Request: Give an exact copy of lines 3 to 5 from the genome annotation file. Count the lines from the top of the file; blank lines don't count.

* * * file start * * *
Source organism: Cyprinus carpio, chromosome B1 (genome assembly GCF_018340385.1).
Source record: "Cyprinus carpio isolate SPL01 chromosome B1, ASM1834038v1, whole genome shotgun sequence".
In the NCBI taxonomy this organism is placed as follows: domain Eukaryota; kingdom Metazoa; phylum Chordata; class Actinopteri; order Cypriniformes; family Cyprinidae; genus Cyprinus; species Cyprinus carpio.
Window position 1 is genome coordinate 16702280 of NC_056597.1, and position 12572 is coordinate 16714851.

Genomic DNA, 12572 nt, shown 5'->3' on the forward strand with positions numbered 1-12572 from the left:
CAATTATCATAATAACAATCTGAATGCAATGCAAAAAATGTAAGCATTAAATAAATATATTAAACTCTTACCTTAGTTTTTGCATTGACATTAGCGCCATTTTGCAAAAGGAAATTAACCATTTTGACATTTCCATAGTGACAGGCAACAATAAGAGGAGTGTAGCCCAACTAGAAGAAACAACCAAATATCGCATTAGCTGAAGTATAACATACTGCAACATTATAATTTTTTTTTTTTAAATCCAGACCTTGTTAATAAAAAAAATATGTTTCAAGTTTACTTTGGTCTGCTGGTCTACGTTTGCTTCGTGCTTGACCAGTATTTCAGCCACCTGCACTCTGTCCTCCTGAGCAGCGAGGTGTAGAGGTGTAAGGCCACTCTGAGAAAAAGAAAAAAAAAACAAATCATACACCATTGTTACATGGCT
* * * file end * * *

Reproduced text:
In the NCBI taxonomy this organism is placed as follows: domain Eukaryota; kingdom Metazoa; phylum Chordata; class Actinopteri; order Cypriniformes; family Cyprinidae; genus Cyprinus; species Cyprinus carpio.
Window position 1 is genome coordinate 16702280 of NC_056597.1, and position 12572 is coordinate 16714851.

Genomic DNA, 12572 nt, shown 5'->3' on the forward strand with positions numbered 1-12572 from the left: